Schumacher’s whole idea was to crank up all the campy, stylized aspects of Batman, and this impulse eventually led to 1997’s widely mocked, fantastically awful Batman & Robin, which temporarily killed the franchise before Christopher Nolan took it in a self-consciously different direction. But Batman Forever was big and glittery and full of stars at their peaks — white-hot Jim Carrey as the Riddler, recent Oscar winner Tommy Lee Jones as Two-Face — and it did huge business despite being probably even worse than Batman & Robin. (I wrote a whole AV Club column on Batman Forever a few years ago, so I’m not going to go on too long about why I think it sucks, but I really do think it sucks.) But Schumacher and his people did put together a weird and mostly good soundtrack album for Batman Forever.
There’s a lot going on with the Batman Forever soundtrack album, which is probably the only compilation that’s ever put PJ Harvey right next to future Number Ones artist Brandy. The soundtrack has Nick Cave and Mazzy Star and the Flaming Lips and Sunny Day Real Estate. It’s got covers: the Offspring doing the Damned, Massive Attack and Everything But The Girl’s Tracey Thorn doing the Marvelettes, INXS’ Michael Hutchence doing Iggy Pop. It’s got a Method Man song called “The Riddler.” That album is a wild ride. The big single from the soundtrack was supposed to be “Hold Me, Thrill Me, Kiss Me, Kill Me,” a pretty great U2 song written specifically for the movie. When that single came out, it peaked at #16.
Joel Schumacher wanted a new Seal song for the Batman Forever soundtrack, but Seal was already working on his next album, and he have didn’t anything for Schumacher. Still, Schumacher really loved “Kiss From A Rose.” He tried to use the song to soundtrack a love scene between Val Kilmer’s Batman and Nicole Kidman’s ridiculously named Dr. Chase Meridian, but it didn’t fit. So Schumacher put “Kiss From A Rose” over the movie’s end credits, letting it play after the U2 song.
Schumacher also directed a new video for the track. The second “Kiss From A Rose” video is mostly Batman Forever scenes, and it’s also got Seal striking dramatic poses next to the Bat signal while wind blows his silky wide-open shirt around. It’s a deeply silly video, and I like it better than any actual Schumacher movie this side of The Lost Boys. After Schumacher died in 2020, Seal posted an Instagram video where he told the whole story of “Kiss From A Rose” showing up in Batman Forever, and he credited Schumacher with saving his career.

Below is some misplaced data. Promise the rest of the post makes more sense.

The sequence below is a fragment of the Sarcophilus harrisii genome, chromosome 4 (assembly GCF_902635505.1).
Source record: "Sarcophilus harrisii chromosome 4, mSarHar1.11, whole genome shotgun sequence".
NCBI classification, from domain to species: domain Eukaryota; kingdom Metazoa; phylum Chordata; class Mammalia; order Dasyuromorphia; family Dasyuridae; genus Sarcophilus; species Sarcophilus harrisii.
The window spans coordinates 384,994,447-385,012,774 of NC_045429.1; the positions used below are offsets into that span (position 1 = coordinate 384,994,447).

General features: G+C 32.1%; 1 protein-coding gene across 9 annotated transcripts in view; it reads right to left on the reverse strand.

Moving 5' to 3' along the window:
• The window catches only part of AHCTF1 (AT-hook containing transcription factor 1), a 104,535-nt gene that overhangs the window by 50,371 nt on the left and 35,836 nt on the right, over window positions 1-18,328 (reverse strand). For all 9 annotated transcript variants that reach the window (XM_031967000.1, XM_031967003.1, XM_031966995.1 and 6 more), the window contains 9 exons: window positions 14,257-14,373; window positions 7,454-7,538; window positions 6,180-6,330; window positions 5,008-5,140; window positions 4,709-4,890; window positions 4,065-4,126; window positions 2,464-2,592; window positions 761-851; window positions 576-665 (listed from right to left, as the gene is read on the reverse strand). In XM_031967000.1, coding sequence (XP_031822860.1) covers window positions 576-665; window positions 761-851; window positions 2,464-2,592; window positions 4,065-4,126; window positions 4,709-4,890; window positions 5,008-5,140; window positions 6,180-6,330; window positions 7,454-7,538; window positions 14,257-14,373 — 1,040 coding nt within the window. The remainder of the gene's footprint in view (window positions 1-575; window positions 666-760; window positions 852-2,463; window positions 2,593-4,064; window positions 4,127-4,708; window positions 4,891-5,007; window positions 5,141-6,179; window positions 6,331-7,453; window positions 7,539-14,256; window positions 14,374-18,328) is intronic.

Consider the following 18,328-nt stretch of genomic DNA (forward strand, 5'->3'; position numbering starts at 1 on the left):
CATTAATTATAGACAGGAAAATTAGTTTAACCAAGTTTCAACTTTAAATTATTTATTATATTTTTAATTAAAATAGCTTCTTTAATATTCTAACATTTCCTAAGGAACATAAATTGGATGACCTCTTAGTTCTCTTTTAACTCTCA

Eight years after he first wrote the song, and two years after its initial release, “Kiss From A Rose” became a phenomenon. The song might’ve only topped the Hot 100 for a week, but I remember it being absolutely inescapable. “Kiss From A Rose” didn’t have any clear genre. It was this strange, pretty enigma. With its layers of vocal frippery and its waltz time signature, it sounded weirdly medieval, while Seal’s cryptic lyrics had a sort of windswept romanticism working for them. Seal compares you to a kiss from a rose on the gray. Ooh, the more he gets of you, the stranger it feels, yeah. You remain his power, his pleasure, his pain.
Seal has never said what “Kiss From A Rose” is actually about. It seems to concern a slightly toxic relationship: “To me, you’re like a growing addiction that I can’t deny/ Won’t you tell me is that healthy, baby?” There’s also a whole lot of overwrought imagery: A graying tower, a rose in bloom, Seal’s eyes in the snow. All that mystery implies a certain depth, and it doesn’t really matter whether the depth is actually there or not. The song just sounds gorgeous. The big moments all stick with you. Any time Seal wails out the word “baby,” that shit works like crazy.